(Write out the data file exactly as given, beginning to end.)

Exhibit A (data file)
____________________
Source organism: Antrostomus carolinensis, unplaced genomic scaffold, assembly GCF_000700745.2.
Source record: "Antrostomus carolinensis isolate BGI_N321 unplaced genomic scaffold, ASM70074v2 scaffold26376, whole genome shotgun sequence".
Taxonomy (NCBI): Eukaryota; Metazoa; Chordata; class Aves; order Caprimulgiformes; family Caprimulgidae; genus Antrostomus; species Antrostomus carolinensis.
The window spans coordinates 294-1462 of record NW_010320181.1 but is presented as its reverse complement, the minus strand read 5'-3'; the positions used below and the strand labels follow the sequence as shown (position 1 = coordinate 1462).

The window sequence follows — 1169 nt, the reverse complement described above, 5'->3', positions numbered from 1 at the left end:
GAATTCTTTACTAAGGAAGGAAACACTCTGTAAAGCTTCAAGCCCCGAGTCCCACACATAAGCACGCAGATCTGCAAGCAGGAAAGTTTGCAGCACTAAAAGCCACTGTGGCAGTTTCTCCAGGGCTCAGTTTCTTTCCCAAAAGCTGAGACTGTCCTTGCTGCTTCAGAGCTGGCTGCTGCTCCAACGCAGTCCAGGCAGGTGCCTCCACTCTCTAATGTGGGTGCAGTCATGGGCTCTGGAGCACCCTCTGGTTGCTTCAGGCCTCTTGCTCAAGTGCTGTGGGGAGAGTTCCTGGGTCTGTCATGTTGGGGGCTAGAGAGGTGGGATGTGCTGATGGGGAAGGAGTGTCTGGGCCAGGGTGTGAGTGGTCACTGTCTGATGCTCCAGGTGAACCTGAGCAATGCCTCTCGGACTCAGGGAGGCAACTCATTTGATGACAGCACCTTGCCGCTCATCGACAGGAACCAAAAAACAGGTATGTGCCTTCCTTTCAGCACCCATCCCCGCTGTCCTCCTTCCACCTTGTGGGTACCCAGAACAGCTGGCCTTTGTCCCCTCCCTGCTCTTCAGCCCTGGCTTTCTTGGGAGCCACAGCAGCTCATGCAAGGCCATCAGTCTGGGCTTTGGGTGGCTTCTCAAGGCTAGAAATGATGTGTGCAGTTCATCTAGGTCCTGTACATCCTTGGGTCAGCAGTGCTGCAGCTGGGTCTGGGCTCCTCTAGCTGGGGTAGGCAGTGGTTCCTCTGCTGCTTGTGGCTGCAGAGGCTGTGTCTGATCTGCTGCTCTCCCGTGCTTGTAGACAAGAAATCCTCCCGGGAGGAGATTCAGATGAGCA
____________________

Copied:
Source organism: Antrostomus carolinensis, unplaced genomic scaffold, assembly GCF_000700745.2.
Source record: "Antrostomus carolinensis isolate BGI_N321 unplaced genomic scaffold, ASM70074v2 scaffold26376, whole genome shotgun sequence".
Taxonomy (NCBI): Eukaryota; Metazoa; Chordata; class Aves; order Caprimulgiformes; family Caprimulgidae; genus Antrostomus; species Antrostomus carolinensis.
The window spans coordinates 294-1462 of record NW_010320181.1 but is presented as its reverse complement, the minus strand read 5'-3'; the positions used below and the strand labels follow the sequence as shown (position 1 = coordinate 1462).

The window sequence follows — 1169 nt, the reverse complement described above, 5'->3', positions numbered from 1 at the left end:
GAATTCTTTACTAAGGAAGGAAACACTCTGTAAAGCTTCAAGCCCCGAGTCCCACACATAAGCACGCAGATCTGCAAGCAGGAAAGTTTGCAGCACTAAAAGCCACTGTGGCAGTTTCTCCAGGGCTCAGTTTCTTTCCCAAAAGCTGAGACTGTCCTTGCTGCTTCAGAGCTGGCTGCTGCTCCAACGCAGTCCAGGCAGGTGCCTCCACTCTCTAATGTGGGTGCAGTCATGGGCTCTGGAGCACCCTCTGGTTGCTTCAGGCCTCTTGCTCAAGTGCTGTGGGGAGAGTTCCTGGGTCTGTCATGTTGGGGGCTAGAGAGGTGGGATGTGCTGATGGGGAAGGAGTGTCTGGGCCAGGGTGTGAGTGGTCACTGTCTGATGCTCCAGGTGAACCTGAGCAATGCCTCTCGGACTCAGGGAGGCAACTCATTTGATGACAGCACCTTGCCGCTCATCGACAGGAACCAAAAAACAGGTATGTGCCTTCCTTTCAGCACCCATCCCCGCTGTCCTCCTTCCACCTTGTGGGTACCCAGAACAGCTGGCCTTTGTCCCCTCCCTGCTCTTCAGCCCTGGCTTTCTTGGGAGCCACAGCAGCTCATGCAAGGCCATCAGTCTGGGCTTTGGGTGGCTTCTCAAGGCTAGAAATGATGTGTGCAGTTCATCTAGGTCCTGTACATCCTTGGGTCAGCAGTGCTGCAGCTGGGTCTGGGCTCCTCTAGCTGGGGTAGGCAGTGGTTCCTCTGCTGCTTGTGGCTGCAGAGGCTGTGTCTGATCTGCTGCTCTCCCGTGCTTGTAGACAAGAAATCCTCCCGGGAGGAGATTCAGATGAGCA